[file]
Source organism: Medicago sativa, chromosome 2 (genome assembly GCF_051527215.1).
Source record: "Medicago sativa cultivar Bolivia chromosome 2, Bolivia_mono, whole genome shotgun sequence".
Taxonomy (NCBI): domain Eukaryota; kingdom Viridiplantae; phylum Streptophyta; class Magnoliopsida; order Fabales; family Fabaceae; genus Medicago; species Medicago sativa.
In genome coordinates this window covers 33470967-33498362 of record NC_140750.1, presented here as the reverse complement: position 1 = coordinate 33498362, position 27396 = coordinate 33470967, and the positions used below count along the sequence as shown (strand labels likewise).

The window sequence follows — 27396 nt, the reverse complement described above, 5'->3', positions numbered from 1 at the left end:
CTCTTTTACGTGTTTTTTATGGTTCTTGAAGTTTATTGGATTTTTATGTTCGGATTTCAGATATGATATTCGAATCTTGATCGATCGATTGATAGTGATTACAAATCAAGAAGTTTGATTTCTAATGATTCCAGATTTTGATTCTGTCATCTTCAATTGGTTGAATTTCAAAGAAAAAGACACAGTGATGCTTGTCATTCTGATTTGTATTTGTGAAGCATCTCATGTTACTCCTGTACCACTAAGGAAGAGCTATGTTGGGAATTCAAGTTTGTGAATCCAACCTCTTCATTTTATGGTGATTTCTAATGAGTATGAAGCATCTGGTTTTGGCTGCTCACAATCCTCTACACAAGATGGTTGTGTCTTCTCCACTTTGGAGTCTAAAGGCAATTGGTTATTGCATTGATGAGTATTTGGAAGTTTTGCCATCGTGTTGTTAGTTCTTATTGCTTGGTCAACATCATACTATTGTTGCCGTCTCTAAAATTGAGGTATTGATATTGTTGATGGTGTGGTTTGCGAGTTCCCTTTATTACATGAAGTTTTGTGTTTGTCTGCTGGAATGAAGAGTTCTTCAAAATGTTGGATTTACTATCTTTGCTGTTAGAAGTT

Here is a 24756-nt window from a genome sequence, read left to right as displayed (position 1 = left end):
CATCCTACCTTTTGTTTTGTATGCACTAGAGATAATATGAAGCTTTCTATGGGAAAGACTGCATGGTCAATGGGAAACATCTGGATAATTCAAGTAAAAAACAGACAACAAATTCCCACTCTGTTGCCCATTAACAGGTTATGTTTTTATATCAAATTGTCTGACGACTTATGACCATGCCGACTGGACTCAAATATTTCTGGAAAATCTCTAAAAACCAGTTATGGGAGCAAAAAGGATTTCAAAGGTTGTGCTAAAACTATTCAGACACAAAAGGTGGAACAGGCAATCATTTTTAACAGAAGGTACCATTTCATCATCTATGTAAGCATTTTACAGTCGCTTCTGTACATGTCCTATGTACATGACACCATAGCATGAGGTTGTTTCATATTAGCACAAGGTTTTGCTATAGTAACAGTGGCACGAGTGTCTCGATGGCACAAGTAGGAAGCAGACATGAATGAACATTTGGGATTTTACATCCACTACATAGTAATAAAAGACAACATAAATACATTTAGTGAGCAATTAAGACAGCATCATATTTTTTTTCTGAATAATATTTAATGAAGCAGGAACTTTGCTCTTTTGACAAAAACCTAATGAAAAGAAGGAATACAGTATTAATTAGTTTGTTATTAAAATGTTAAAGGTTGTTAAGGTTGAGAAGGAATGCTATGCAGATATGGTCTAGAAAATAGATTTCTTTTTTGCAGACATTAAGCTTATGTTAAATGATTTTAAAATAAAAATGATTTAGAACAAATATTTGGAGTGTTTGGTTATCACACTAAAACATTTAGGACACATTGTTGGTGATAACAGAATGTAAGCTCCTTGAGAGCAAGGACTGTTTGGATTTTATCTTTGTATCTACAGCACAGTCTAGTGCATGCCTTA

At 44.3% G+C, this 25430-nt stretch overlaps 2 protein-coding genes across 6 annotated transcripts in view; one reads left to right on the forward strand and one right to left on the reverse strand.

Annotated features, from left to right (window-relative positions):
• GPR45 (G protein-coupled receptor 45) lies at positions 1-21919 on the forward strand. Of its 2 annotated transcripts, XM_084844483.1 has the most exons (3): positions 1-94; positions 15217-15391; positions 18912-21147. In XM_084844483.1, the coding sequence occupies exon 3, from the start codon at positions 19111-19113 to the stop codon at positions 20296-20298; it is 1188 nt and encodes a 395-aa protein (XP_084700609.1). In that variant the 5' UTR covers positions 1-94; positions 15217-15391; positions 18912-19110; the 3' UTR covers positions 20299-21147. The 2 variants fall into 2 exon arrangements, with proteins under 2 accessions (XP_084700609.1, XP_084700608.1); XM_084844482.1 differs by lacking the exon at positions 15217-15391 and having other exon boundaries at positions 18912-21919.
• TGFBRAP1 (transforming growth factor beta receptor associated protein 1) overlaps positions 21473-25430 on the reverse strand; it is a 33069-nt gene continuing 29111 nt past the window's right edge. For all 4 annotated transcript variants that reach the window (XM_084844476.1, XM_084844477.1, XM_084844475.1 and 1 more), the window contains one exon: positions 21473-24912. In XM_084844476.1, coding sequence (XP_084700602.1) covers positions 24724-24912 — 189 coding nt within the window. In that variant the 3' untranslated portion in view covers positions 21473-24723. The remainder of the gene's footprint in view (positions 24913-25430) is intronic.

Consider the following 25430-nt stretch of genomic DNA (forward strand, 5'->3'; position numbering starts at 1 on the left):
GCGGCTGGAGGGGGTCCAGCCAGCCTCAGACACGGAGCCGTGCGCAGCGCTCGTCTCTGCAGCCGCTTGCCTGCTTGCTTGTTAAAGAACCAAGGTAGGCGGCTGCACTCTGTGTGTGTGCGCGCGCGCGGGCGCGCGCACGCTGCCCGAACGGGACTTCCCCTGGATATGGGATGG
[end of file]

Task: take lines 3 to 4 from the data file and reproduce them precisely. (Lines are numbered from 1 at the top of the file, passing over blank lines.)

Taxonomy (NCBI): domain Eukaryota; kingdom Viridiplantae; phylum Streptophyta; class Magnoliopsida; order Fabales; family Fabaceae; genus Medicago; species Medicago sativa.
In genome coordinates this window covers 33470967-33498362 of record NC_140750.1, presented here as the reverse complement: position 1 = coordinate 33498362, position 27396 = coordinate 33470967, and the positions used below count along the sequence as shown (strand labels likewise).